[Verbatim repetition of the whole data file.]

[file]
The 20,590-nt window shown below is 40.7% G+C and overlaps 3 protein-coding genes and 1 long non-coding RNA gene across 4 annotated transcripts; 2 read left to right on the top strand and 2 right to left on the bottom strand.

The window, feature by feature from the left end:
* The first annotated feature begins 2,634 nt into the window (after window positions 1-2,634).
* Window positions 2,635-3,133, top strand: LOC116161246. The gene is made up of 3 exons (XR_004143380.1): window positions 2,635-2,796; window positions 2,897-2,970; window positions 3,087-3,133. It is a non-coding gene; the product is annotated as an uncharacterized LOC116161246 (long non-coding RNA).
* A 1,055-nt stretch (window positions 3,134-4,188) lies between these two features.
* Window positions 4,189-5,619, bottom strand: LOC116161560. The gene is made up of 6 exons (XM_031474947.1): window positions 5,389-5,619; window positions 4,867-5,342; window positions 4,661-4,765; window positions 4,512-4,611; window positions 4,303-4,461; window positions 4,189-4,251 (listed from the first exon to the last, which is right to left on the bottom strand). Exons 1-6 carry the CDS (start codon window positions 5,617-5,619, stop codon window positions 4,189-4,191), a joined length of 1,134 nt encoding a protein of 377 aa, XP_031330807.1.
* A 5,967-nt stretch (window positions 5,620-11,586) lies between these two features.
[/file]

The 20,590-nt window shown below is 40.7% G+C and overlaps 3 protein-coding genes and 1 long non-coding RNA gene across 4 annotated transcripts; 2 read left to right on the top strand and 2 right to left on the bottom strand.

The window, feature by feature from the left end:
* The first annotated feature begins 2,634 nt into the window (after window positions 1-2,634).
* Window positions 2,635-3,133, top strand: LOC116161246. The gene is made up of 3 exons (XR_004143380.1): window positions 2,635-2,796; window positions 2,897-2,970; window positions 3,087-3,133. It is a non-coding gene; the product is annotated as an uncharacterized LOC116161246 (long non-coding RNA).
* A 1,055-nt stretch (window positions 3,134-4,188) lies between these two features.
* Window positions 4,189-5,619, bottom strand: LOC116161560. The gene is made up of 6 exons (XM_031474947.1): window positions 5,389-5,619; window positions 4,867-5,342; window positions 4,661-4,765; window positions 4,512-4,611; window positions 4,303-4,461; window positions 4,189-4,251 (listed from the first exon to the last, which is right to left on the bottom strand). Exons 1-6 carry the CDS (start codon window positions 5,617-5,619, stop codon window positions 4,189-4,191), a joined length of 1,134 nt encoding a protein of 377 aa, XP_031330807.1.
* A 5,967-nt stretch (window positions 5,620-11,586) lies between these two features.